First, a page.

I've nothing to add (good job BTW :thumbsup:) to what you wrote, but I'll point out something interesting regarding the genealogies.

You would notice that Matthew's genealogy traces Jesus' lineage back to Solomon (thereby establishing Him as a legitimate heir of the royal Davidic line - a King in a long line of kings), while Luke's links Him to David via another son, Nathan. As you can notice, by linking Him with the other, non-royal Davidic line, Luke avoids connecting Jesus with the kings of Judah - that very same line which (save for a few bright spots) generally fell from grace by indulging in false worship. It would seem that Luke has taken the prophecy of Isaiah ("There shall come forth a shoot from the stump of Jesse, and a branch from his roots shall bear fruit"; 11:1) and understood the reference to "the stump of Jesse" as meaning that the tree of the Judahite monarchy, the Solomonic line, had failed - was cut down - because of their unfaithfulness to God. For Luke, there will be a new beginning: a new shoot - a more faithful line - will instead replace that unfaithful lineage of corrupt and idolatrous kings. So he connect Jesus to Jesse and David not through Solomon, but through Nathan.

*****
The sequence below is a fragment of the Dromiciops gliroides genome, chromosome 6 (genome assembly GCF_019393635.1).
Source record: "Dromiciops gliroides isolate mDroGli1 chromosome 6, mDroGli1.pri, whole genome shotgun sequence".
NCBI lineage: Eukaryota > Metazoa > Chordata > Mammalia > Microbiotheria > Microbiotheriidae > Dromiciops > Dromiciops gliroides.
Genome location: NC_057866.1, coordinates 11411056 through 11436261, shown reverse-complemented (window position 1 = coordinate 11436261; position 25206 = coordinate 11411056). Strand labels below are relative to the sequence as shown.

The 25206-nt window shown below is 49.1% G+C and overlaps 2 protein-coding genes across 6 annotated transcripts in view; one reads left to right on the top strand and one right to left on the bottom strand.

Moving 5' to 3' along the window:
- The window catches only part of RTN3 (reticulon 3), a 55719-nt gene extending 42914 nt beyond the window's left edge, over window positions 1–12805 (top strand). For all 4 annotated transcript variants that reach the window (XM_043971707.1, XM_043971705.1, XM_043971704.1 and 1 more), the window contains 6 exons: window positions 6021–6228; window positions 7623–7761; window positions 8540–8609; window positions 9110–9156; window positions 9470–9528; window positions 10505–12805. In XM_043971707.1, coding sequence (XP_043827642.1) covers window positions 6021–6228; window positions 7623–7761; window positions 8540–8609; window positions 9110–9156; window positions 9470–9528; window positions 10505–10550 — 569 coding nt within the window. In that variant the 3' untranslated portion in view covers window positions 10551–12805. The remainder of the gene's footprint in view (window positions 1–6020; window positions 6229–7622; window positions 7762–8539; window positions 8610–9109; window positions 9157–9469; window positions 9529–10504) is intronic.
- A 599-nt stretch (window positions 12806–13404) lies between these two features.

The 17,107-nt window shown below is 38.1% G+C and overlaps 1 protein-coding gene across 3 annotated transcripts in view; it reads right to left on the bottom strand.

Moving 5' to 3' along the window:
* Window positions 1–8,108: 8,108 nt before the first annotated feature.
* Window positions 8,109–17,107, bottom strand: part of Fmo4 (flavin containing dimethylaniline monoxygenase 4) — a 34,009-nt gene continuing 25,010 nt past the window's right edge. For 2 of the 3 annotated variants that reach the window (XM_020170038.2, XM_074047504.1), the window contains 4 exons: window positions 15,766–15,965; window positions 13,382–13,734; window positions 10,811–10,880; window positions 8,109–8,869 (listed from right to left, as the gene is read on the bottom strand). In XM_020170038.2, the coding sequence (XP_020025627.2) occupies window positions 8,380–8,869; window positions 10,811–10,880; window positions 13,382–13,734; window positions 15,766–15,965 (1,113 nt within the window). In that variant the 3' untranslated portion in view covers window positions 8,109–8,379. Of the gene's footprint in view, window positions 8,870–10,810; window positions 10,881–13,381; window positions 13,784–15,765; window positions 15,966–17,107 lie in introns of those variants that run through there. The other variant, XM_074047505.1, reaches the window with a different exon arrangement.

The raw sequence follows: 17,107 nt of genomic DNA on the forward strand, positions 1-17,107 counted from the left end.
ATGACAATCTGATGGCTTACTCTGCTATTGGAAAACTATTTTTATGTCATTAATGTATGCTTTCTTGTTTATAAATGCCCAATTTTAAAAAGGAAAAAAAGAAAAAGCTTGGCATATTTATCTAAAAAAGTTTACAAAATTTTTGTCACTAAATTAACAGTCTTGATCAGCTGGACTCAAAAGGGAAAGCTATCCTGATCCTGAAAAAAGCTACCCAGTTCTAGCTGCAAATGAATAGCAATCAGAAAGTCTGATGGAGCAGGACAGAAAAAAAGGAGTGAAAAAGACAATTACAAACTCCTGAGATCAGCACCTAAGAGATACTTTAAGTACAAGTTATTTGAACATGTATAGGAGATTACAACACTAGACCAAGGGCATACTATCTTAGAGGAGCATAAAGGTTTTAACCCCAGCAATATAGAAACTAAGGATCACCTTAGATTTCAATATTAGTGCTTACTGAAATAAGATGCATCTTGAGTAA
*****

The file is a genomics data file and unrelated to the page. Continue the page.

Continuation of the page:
[/quote]

Thanks!

When I was writing this I was a little nervous thinking, "what will Patrick thing of this." Lol.


#10

Re: Mary's parents
The official Catholic position would be indicated by the feast day we celebrate for her parents, Ss Joachim and Anna, July 26.

Catholic, Orthodox, Anglican, and even Islam recognize Joachim and Anna (although in Islam the Arabic versions of the names are used).

It's from tradition, not explicitly in the canonical Scriptures, but it is in the apocryphal Protoevangelium of James.


#11

The Life of the Blessed Virgin Mary by Bl. Anne Catherine Emmerich (AD 1774-1824) relates that Jacob indeed was the father of St. Joseph, who in turn was the third out of six brothers, and in his youth they lived near the city of Bethlehem.

Among many things which I saw today of the youth of St. Joseph, I remember what follows.

Joseph, whose father was called Jacob, was the third of six brothers. His parents lived in a large house outside Bethlehem, once the ancestral home of David, whose father Isai or Jesse had owned it. By Joseph’s time there was, however, little remaining of the old building except the main walls. The situation was very airy, and water was abundant there. I know my way about there better than in our own little village of Flamske.


#12

DISCLAIMER: The views and opinions expressed in these forums do not necessarily reflect those of Catholic Answers. For official apologetics resources please visit www.catholic.com.